1. St., bishop of Lyon, in Gaul, during the latter part of the second century after Christ, seems to have been a native of Smyrna, or of some neighboring place in Asia Minor.
The time of his birth is not known exactly, but Dodwell is certainly wrong in placing it so early as A. D. 97; it was probably between A. D. 120 and A. D. 140.
In his early youth he heard Polycarp, for whom he felt throughout life the greatest reverence.
The occasion of his going from Asia to Gaul is uncertain; the common account is that he accompanied Pothinus on his mission to Gaul, which resulted in the formation of the churches at Lyon and Vienne.
He became a presbyter to Pothinus, on whose martyrdom, in A. D. 177, Irenaeus succeeded to the bishopric of the church at Lyon. His government was signalised by Christian devotedness and zeal, and he made many converts from heathenism.
He was most active in opposing the Gnostics, and especially the Valentinians.
He also took part in the controversy respecting the time of keeping Easter, and wrote a letter to Victor, bishop of Rome, rebuking the arrogance with which he anathematised the Asiatic churches. Irenaeus seems to have lived till about the end of the second century.
The silence of all the early writers, such as Tertullian, Eusebius, Augustin, and Theodoret, sufficiently refutes the claim to the honours of martyrdom, which later writers set up in his behalf.
But he eminently deserves the far higher honour attached to sincere piety and the zealous, but not arrogant discharge of his episcopal duties.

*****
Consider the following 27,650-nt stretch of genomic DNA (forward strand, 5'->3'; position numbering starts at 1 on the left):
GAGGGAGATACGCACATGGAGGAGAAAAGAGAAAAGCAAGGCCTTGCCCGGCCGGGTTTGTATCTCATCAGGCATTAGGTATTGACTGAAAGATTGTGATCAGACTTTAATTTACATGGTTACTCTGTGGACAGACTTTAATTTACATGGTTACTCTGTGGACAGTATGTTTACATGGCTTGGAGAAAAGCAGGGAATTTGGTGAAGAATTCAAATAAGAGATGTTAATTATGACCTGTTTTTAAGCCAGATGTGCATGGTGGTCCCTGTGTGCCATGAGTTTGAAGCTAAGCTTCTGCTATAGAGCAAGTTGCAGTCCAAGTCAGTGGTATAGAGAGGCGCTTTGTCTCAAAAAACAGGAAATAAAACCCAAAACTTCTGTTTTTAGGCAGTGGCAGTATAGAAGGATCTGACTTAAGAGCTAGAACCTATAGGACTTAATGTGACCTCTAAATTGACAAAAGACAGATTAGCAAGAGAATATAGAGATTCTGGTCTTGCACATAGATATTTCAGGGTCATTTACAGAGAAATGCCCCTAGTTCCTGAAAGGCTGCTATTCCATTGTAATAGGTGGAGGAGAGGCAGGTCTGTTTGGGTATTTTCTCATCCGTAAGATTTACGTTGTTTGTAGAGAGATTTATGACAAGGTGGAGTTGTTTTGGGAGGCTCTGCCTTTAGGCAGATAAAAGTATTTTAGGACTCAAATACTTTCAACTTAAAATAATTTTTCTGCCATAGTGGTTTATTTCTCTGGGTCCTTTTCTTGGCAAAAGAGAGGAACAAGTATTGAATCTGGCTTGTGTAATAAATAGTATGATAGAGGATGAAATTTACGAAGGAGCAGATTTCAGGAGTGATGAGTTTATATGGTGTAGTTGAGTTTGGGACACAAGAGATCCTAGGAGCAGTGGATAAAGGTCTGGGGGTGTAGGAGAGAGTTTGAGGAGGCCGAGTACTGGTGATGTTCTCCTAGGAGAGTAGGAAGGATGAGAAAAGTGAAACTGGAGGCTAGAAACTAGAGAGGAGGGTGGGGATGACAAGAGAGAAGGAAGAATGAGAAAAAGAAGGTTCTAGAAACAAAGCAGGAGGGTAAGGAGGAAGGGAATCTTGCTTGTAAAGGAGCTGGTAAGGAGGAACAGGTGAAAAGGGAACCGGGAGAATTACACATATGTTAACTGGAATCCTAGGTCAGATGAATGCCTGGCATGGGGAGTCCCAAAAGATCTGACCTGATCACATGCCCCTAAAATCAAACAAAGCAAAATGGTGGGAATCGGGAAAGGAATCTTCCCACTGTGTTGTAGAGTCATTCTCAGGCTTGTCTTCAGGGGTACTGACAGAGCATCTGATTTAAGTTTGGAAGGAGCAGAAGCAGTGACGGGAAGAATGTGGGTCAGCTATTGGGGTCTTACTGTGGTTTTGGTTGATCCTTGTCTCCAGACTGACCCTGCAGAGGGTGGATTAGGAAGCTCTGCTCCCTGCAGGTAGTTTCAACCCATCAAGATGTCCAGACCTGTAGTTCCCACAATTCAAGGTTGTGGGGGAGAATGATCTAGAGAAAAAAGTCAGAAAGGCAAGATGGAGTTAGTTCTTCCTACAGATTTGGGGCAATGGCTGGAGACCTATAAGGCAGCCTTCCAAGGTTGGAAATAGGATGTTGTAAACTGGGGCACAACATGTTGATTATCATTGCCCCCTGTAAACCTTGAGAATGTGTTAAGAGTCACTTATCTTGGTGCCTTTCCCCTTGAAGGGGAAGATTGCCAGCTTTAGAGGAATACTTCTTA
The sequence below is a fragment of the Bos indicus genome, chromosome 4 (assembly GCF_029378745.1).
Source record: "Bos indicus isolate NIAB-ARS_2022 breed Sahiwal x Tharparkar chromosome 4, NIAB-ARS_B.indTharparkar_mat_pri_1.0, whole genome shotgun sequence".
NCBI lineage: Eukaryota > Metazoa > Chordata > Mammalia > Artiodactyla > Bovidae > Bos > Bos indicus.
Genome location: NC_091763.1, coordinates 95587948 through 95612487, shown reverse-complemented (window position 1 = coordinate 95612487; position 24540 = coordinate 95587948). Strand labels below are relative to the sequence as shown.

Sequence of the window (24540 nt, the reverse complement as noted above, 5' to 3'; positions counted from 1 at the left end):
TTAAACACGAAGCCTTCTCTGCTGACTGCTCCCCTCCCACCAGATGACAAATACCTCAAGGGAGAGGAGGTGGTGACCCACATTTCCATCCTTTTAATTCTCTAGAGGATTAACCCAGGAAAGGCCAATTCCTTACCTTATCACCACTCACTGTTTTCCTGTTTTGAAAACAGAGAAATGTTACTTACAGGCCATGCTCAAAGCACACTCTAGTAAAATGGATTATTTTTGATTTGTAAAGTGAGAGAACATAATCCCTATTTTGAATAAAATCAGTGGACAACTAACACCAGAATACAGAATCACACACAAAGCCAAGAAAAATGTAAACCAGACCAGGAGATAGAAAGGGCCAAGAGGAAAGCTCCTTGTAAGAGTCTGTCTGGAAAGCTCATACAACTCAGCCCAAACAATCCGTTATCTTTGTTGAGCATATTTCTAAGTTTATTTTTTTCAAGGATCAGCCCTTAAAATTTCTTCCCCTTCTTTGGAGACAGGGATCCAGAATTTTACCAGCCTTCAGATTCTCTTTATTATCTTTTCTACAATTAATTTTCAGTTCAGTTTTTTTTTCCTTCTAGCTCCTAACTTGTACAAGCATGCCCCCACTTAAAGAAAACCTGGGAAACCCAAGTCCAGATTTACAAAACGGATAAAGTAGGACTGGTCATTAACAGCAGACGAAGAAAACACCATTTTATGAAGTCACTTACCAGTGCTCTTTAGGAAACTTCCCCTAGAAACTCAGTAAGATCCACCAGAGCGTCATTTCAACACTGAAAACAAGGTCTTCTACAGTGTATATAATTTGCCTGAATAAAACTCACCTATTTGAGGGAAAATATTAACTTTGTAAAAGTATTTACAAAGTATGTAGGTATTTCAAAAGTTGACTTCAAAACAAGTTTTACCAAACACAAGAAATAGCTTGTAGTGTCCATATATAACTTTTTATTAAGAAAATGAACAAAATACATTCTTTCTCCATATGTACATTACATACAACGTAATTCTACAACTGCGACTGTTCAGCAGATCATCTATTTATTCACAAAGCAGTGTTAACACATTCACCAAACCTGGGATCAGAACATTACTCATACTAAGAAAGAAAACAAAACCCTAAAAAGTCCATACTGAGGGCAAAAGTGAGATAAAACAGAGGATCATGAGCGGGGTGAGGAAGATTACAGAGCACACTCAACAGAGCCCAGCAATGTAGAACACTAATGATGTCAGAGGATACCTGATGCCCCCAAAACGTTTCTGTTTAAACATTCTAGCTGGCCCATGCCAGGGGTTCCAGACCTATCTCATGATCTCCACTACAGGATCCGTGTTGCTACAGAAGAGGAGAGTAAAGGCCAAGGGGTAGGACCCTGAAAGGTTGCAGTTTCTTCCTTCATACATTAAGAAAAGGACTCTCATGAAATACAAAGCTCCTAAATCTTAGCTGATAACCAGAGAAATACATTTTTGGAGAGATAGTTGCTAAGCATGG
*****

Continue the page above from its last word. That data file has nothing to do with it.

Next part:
He was possessed of considerable learning, but was very deficient in sound judgment respecting the value of those traditions, which, as they came from men who lived in the age next to the apostles, he eagerly received and recorded. On the subject of the Millennium, for example, his writings contain the most puerile absurdities.
The chief work of Irenaeus, and the only one now extant, is entitled Adversus Haereses,
or De Refutatione et Eversione falsae Seientiae, Libri V.
, the object of which is to refute the Gnostics.
The original Greek is lost, with the exception of some fragments preserved by Epiphanius and other writers on heresies; but the work exists in a barbarous, but ancient Latin version, which Dodwell supposes to have been composed towards the end of the 4th century.
Irenaeus also wrote a discourse against the Gentiles, περὶ ἐπιστήμης
; a work on the preaching of the apostles, addressed to his brother Marcianus; a book of tracts on various questions, Διαλέξεων διαφόρων
; and several letters respecting the ecclesiastical controversies of his day, among which were two to Florinus, a friend of his, who had become a convert to Gnosticism; one to Blastus on schism, and the synodic epistle above referred to, from the Gallic churches to Victor, bishop of Rome, respecting Easter. Of these works only a few fragments remain.
The editio princeps of Irenaeus is that of Erasmus, Basel, 1526, 8vo., containing the Latin version of the five books against heretics, reprinted at Basel, 1534, 1548, 1554, and 1560, fol.; at Paris, 1545, 1563, and 1567, 8vo.
; re-edited, with various readings, by Jo. Jac. Grynaeus, Basel, 1571
; the first edition, containing the fragments, besides the Latin version, was that of Nicolas Gallasius, Paris, 1570, fol.
; next comes the edition of Fr. Feuardentius, Cologne, 1596, 1625, and best, 1639
but the best edition of all is that of Grabe, Oxon. 1702, fol., which was re-edited by the Benedictine Massuet, Paris, 1710, fol.: this Benedictine edition was reprinted in two volumes folio, at Venice, 1734.
The chief separate edition of the fragments is that of Pfaff, Hag. Corn. 1715, 8vo.
Euseb. Hist. Eccl. 5.15
; Hieron. de Vir. Illust.
33; Dodwell, Dissertationes in Irenaeum;
Cave, Hist. Litt.
sub ann. 167; Lardner's Caredibility;
the Ecclesigstical Histories
of Tillemont, Fleury, Jortin, Mosheim, and Schröckh; Fabric. Bibl. Graec.
vol. vii. p. 75.